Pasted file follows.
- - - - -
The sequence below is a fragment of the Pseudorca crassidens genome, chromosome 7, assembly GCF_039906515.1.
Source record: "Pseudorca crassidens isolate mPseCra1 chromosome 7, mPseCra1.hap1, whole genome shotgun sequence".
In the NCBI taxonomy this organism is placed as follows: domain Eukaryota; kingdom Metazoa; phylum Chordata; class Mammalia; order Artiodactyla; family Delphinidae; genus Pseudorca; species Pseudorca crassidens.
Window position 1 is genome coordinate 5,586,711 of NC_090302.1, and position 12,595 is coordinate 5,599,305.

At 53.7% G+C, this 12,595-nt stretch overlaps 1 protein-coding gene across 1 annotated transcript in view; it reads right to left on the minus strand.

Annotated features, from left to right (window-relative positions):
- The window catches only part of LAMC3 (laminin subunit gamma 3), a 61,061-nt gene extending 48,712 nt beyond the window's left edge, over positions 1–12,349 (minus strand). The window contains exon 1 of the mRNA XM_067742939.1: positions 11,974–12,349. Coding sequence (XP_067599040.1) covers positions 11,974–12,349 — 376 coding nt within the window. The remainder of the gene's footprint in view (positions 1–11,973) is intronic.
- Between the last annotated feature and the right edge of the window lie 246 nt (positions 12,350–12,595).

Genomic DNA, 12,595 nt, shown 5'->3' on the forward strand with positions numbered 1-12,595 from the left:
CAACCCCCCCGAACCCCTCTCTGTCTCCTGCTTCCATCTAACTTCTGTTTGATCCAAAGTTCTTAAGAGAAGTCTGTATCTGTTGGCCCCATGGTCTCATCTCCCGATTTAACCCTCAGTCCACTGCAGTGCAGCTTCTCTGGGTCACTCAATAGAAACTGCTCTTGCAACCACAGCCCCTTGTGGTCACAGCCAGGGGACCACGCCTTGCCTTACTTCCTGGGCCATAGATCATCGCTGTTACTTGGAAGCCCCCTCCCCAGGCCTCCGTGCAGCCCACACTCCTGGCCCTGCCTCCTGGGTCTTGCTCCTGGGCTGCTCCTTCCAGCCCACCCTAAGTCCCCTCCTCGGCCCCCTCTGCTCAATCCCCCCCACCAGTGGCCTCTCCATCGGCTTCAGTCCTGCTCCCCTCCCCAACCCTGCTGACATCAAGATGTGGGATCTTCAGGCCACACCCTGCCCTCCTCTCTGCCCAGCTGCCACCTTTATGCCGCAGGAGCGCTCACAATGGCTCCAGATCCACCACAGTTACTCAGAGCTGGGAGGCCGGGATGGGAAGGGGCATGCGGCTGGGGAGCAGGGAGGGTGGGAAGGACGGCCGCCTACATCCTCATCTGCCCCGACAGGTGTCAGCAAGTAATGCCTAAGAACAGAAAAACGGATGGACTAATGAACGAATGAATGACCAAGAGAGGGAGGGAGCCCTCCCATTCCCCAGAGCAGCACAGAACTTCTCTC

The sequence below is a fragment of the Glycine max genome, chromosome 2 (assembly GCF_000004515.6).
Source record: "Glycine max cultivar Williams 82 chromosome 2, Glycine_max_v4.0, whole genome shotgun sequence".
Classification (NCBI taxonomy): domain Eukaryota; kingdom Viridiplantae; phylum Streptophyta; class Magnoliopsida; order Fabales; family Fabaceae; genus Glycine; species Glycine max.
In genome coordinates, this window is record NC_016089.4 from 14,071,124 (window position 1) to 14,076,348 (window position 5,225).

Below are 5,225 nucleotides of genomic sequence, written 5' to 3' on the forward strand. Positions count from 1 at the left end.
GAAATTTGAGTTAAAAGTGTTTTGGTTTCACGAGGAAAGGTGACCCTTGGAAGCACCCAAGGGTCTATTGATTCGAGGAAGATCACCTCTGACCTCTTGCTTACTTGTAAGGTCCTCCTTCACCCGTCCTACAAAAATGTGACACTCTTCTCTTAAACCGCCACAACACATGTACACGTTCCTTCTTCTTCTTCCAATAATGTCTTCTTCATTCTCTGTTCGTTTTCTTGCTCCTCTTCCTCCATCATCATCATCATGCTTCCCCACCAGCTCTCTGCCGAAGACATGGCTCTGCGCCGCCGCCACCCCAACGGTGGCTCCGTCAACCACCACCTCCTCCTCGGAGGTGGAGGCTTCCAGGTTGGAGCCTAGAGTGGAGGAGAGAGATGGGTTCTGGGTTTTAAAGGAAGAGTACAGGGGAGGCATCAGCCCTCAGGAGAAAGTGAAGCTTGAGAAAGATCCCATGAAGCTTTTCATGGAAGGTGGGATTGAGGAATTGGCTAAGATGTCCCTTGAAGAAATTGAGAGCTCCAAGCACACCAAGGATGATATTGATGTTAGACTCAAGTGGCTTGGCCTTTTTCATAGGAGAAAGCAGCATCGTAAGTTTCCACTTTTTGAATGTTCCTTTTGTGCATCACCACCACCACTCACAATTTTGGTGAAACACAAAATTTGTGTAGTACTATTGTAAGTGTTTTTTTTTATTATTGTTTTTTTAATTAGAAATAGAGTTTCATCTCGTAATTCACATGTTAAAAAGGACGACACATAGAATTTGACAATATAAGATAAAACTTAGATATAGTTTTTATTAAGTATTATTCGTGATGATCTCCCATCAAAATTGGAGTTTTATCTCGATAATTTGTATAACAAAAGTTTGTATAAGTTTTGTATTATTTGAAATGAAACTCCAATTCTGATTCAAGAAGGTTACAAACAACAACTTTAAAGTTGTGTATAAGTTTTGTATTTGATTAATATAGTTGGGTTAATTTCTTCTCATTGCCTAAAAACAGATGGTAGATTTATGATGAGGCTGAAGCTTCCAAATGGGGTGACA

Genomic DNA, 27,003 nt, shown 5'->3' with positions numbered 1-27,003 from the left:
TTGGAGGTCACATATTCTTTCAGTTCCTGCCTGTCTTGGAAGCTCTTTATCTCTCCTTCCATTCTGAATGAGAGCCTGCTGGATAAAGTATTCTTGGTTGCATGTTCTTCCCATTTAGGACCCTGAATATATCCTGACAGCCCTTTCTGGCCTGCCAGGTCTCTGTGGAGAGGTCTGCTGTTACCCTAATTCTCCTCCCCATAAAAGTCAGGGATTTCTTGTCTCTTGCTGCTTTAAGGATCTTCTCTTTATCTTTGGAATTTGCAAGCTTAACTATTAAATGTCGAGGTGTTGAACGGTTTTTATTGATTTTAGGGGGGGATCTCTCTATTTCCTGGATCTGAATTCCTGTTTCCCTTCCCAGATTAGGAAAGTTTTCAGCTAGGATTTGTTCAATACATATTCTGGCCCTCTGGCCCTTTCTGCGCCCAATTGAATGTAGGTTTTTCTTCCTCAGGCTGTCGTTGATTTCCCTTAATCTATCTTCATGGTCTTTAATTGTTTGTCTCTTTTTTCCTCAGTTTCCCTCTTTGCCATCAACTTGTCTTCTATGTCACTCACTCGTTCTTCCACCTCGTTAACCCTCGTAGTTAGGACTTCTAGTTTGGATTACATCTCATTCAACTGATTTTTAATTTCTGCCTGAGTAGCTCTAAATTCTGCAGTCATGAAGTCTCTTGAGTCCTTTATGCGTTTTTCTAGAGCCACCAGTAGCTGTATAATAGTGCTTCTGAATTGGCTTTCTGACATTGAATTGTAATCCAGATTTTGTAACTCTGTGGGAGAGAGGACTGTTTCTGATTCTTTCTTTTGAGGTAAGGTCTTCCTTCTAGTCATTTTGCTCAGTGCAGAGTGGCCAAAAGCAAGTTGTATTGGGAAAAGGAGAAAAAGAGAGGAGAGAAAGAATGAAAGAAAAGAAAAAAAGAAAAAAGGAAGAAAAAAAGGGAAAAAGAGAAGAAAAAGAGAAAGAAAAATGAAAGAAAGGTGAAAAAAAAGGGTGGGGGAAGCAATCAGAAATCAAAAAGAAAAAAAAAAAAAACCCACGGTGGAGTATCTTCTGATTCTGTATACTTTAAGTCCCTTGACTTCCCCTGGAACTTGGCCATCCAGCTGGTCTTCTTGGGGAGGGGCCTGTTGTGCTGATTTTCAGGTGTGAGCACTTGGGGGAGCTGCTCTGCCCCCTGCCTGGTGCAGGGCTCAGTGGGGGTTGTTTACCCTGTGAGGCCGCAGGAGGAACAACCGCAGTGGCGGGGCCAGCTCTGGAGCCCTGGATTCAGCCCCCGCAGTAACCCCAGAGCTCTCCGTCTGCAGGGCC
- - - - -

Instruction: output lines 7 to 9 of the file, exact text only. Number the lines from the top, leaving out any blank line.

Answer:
- The window catches only part of LAMC3 (laminin subunit gamma 3), a 61,061-nt gene extending 48,712 nt beyond the window's left edge, over positions 1–12,349 (minus strand). The window contains exon 1 of the mRNA XM_067742939.1: positions 11,974–12,349. Coding sequence (XP_067599040.1) covers positions 11,974–12,349 — 376 coding nt within the window. The remainder of the gene's footprint in view (positions 1–11,973) is intronic.
- Between the last annotated feature and the right edge of the window lie 246 nt (positions 12,350–12,595).

Genomic DNA, 12,595 nt, shown 5'->3' on the forward strand with positions numbered 1-12,595 from the left: